Are you ready to find out if your brain is blocking you from losing weight?
Beth Kerrick’s Story
I began Bright Line Eating on October 8, 2015 when I weighed 168 pounds (my highest weight), with a strong desire to find a permanent solution to my struggles with food. I had successfully lost weight many times through various weight-loss, exercise, and nutrition programs, but not one of those programs proved to be sustainable. I always regained the weight, blamed myself, and suffered more. I actually never considered myself addicted to food until Bright Line Eating. I thought I simply had no willpower or that I was lazy. I believed there was something wrong with me.
Growing up in our home, we ate dinners family-style. My mom cooked for us every night, but because she had six kids to feed on a budget she had to stretch our meals by serving lots of starches—casseroles and desserts at most meals. We were raised Catholic and were told we needed to clean our plates because there were starving children in Africa. Because there were so many of us, we all ate fast to make sure we all got enough. And there was always enough, but for some reason there seemed to be a competition for it, a feeling of scarcity that we’d better hurry up and grab food before it was gone. Then, when I was nine years old, my eight-year-old brother died. Neighbors brought over tons of desserts, and I quickly learned that when I felt like I was going to cry, I could go down to the kitchen, eat those desserts, and I wouldn’t feel like crying anymore.
I was often teased as a child for being overweight, but I couldn’t figure out what to do about it. As I got older, I tried again and again to lose my excess weight, upwards of fifteen attempts in all. Only two times did I get down to my current weight, both through extreme exercise, neither of which was sustainable. Both times I eventually suffered adrenal exhaustion.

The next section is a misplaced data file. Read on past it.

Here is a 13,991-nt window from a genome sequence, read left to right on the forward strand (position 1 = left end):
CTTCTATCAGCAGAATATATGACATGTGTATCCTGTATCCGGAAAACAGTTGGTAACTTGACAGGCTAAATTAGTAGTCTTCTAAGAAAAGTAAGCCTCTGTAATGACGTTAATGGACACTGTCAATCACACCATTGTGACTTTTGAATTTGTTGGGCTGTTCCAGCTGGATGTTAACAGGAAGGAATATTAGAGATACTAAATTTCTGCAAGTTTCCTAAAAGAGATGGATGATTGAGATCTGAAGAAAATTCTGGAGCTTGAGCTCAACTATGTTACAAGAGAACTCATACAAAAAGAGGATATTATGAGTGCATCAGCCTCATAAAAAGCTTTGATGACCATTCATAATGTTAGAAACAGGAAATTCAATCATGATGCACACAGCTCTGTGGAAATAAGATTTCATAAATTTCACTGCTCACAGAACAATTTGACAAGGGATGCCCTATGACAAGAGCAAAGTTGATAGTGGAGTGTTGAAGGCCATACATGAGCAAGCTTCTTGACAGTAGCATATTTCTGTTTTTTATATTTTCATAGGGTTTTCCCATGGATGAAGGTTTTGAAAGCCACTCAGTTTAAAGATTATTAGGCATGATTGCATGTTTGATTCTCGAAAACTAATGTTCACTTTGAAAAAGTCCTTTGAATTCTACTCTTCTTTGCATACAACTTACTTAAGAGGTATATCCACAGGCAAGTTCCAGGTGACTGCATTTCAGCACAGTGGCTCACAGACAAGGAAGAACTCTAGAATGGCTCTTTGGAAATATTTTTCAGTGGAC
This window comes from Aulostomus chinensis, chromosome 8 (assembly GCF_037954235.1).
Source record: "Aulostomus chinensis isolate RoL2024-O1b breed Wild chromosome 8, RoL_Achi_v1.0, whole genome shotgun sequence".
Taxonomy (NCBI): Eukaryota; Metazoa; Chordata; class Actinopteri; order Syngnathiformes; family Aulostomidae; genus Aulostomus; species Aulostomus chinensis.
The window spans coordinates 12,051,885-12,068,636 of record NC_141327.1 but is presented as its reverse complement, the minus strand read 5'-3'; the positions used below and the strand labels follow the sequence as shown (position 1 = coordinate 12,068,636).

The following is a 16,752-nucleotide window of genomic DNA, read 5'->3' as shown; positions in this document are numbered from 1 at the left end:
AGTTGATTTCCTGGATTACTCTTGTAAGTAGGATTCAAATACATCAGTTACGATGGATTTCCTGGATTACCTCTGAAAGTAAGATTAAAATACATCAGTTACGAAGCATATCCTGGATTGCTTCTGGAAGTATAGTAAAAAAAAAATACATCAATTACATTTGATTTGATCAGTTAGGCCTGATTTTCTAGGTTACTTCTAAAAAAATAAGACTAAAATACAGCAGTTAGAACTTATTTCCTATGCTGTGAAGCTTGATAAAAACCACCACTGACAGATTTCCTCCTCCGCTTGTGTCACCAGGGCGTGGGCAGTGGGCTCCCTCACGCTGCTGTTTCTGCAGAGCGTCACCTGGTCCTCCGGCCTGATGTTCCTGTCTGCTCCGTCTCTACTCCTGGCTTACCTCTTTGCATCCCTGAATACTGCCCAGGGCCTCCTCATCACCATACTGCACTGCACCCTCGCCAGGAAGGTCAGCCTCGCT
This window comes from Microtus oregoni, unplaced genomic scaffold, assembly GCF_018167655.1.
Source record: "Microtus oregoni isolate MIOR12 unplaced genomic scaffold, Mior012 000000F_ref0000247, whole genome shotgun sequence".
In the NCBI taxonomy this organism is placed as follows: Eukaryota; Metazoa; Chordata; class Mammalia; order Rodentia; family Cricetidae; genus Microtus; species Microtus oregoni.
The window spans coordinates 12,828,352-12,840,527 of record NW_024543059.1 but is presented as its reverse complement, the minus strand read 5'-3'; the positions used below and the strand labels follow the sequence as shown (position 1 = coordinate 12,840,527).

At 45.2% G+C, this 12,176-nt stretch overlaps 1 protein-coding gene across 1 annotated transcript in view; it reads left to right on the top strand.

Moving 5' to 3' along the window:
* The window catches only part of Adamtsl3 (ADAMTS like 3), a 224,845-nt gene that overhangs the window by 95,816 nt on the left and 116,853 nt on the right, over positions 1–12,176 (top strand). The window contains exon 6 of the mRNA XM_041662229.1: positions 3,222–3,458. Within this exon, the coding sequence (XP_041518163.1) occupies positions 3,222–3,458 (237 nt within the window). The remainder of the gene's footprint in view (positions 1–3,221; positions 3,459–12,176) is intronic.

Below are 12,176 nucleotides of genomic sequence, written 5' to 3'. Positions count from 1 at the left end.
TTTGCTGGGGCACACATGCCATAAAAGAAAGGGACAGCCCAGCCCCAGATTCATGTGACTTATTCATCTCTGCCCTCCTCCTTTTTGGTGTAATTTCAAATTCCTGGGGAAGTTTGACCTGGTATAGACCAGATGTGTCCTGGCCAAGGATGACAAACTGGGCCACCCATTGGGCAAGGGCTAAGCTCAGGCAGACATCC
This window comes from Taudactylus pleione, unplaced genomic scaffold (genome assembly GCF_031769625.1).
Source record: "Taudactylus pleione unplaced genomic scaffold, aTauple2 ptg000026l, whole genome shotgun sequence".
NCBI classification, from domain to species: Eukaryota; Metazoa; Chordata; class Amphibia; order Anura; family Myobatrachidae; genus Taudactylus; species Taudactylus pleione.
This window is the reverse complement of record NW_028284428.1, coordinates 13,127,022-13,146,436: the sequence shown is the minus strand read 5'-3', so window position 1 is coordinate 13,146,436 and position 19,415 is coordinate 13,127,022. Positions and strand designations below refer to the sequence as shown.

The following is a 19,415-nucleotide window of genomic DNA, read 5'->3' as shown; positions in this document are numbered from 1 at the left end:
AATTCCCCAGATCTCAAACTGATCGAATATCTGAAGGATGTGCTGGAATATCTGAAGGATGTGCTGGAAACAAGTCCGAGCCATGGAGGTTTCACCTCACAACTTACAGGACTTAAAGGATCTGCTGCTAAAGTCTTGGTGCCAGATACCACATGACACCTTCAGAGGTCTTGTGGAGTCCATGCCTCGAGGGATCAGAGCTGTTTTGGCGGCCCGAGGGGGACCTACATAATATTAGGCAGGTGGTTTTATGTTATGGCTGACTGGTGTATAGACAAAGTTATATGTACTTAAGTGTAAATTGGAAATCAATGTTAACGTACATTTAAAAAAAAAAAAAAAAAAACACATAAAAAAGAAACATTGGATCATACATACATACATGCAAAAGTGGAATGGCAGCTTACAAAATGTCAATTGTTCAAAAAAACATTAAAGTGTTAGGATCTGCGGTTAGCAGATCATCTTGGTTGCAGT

Then I received an email from Ocean Robbins about a woman named Susan Peirce Thompson who was helping people lose all their excess weight through a program called Bright Line Eating. I was so impressed with her story and the information she provided in the Food Freedom video series, I signed up for the next Boot Camp.
When I first began the program I was tired, headachy, and worried that it wouldn’t work. I had cravings. I wanted to snack. But I also felt committed to BLE and stuck with the program 100%. My early focus was on the food—the prep and planning, writing down what I was going to eat the next day and sticking to eating only that, listening to the modules and coaching calls. I lost most of my weight—thirty-nine pounds—in the first five months. My weight-loss did stall a couple of times and I panicked, but I worked through it with the support of the Online Support Community.
As my food habits became more automatic, I began meditating, journaling, and doing a nightly checklist. I joined a Mastermind group, became a Bright Lifer, and went to the first Family Reunion. I also made friends participating in Bright Line Eating locally in Los Angeles (via the Online Support Community) and we now meet up in a group of ten or so monthly. I really like the in-person connection. I’m also focusing on deepening my connections with my husband, kids, and friends. I used to hide my eating, yes, but I also hid many other aspects of myself. I am working on becoming more authentic and open and honest. Many days I feel happy. Most days I feel free.
If you’ve already tried a lot of things to lose weight, I promise you this is different. In five months, I went from a size fourteen to a size six, and sometimes I am still shocked when I look in the mirror. Surrender to this program and follow it. Stay close to the support and the community. Things will get better for you, like they did for me. It has been such a relief to have found my people and a solid program that’s sustainable, one that truly works.